Which type of cybersecurity assessment is right for you?
Cybersecurity assessments come in a variety of different flavors and names. Since cybersecurity is foundational to every IT system on the planet, most technology evaluation initiatives are heavily weighted toward identifying and reducing cyber threat risk.
Computers, managed IT, cloud, software, and the Internet (and everything connected to it) are synonymous with cybersecurity.
So “Technology Assessments” and “Cybersecurity Assessments” are often the same thing.
The most significant difference between a free and a paid assessment is the time and depth of discovery required to produce accurate, data-driven recommendations.
There’s one big “if” that applies: if you can get a thorough and meaningful assessment at no charge, go for it. However, the likelihood of this happening is relatively low.
What does a paid cybersecurity assessment typically include?
The following sample statement of work follows a National Institute of Standards and Technology (NIST) framework/methodology to assess gaps and deliver a detailed report and set of recommendations.
Onsite Hardware Audit – MSP commits up to a full day to evaluate your inventory, secure configurations, and access to hardware devices on the network, including but not limited to:
Onsite Software Audit – MSP invests up to a full day to evaluate your inventory, secure configurations, and access to software on the network, including but not limited to:
- Operating Systems
- Line of Business Applications
- Software Licenses
- Remote Access
- Backup & Disaster Recovery
- Security Software Analysis
- Security Information and Event Management (SIEM)
- Internet Content Filtering
- Email Security Gateway
- Multi-Factor Authentication (MFA)
- Mobile Device Management (MDM)
- Wireless Access Control
Dark Web Scan – MSP provides you with a report revealing whether any of your digital credentials appear on the Dark Web.
Executive Summary Report – MSP delivers a document with a list of gaps, risks, best practices, and solutions ranked by business impact: high, medium, and low.
The price for something like this is usually in the range of $1,200.00 to $1,500.00.
What does a free cybersecurity assessment include?
A free cybersecurity assessment may include everything described in the previous section.
But more times than not, this is unlikely. Thus, your search for the most appropriate assessment will be more effective if you embrace a healthy dose of skepticism. And ask pointed questions.
Most MSPs and other IT providers promote free assessments on their websites. It’s a marketing tool and somewhat of a cliché in our industry. These offers can take several different forms:
- A fifteen-minute conference call or Teams meeting to cover high-level IT concerns.
- A site visit with IT decision-makers followed by a quick peek into the phone closet.
- An evaluation of your IT documents: acceptable use policies, network diagrams, IT roadmaps, technology vendor contracts, hardware/software warranties, and renewals, service invoices, and project invoices.
Do you know exactly what you’re getting? Each of the endeavors mentioned above can tell you a lot about your cybersecurity gaps and readiness.
I’m not a system engineer or network architect, and I’m confident I could give you a host of high-impact qualitative takeaways. However, my efforts would not be in the same league as a vCIO, CISO, or anyone else with an alphabet list of security and cloud certifications.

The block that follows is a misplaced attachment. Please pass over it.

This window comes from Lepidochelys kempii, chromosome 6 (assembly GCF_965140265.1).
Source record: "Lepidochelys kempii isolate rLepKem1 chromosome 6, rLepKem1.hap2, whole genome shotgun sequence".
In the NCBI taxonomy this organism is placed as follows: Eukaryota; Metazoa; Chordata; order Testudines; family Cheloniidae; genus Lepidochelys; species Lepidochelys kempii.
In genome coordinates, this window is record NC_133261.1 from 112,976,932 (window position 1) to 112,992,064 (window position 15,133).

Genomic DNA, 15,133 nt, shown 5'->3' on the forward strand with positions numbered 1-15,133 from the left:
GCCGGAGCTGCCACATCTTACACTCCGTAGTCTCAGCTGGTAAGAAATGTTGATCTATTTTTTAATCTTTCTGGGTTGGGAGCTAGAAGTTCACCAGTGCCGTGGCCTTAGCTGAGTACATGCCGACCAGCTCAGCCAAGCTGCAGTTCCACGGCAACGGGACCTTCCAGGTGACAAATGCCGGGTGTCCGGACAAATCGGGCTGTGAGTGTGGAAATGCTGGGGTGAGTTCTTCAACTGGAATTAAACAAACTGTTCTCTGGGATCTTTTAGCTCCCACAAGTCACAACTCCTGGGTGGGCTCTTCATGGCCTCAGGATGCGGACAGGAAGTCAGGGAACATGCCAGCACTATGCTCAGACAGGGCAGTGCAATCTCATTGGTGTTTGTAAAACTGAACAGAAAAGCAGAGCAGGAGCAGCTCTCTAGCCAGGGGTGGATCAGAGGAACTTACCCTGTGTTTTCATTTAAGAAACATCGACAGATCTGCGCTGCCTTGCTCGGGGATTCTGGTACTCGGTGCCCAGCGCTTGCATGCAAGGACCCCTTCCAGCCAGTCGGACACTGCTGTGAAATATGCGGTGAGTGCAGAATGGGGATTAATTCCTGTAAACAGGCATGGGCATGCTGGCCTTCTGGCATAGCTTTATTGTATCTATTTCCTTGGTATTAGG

I cover this topic in the following two articles: How to Conduct a Free Cybersecurity Assessment and Cybersecurity Checklist.
Many MSPs use the same network discovery tools to quickly deliver canned reports, many of which draw the same conclusions. Do you want something generic, or would you prefer a more profound analysis with unique, out-of-the-box insights?
MSPs with higher levels of operating maturity and a steady stream of new clients don’t have to provide comprehensive IT security assessments for free.
You may get a free and thorough security assessment, but a critical question may arise: how can this organization afford to perform this level of work without a commitment?
Lighter, free alternatives make sense under the following circumstances:
- You don’t have much infrastructure.
- You’re locked into an agreement you can’t terminate without a penalty, and you want a second opinion.
- Compliance requirements for your industry don’t keep you up at night.
- No significant incidents (breaches, data loss, etc.) have caused you to question the effectiveness of your security profile.
- You recently renewed your cybersecurity policy after confidently checking every box on their cybersecurity technology questionnaire.
- You have extensive IT experience and know as much or more than the MSP or MSPs offering you freebies.
- Companies that favor free assessments are usually getting free reviews from multiple parties. This scenario takes a lot more time to evaluate because the results don’t come packaged as a single source of truth.
Being clear on the reasons you need a security assessment will ultimately inform the direction you take.
If you have used free assessments to choose IT providers in the past, and you change IT providers frequently, it may be time to consider another approach.
Plus, sifting through a pile of free assessments is more complex and time-consuming than reviewing one in-depth analysis. Why not get a comprehensive analysis right out of the starting gate?
You get first-hand experience doing business with a provider before you make a more significant commitment.
And if you don’t like them, there’s no obligation. You can take their assessment and use it to select another provider.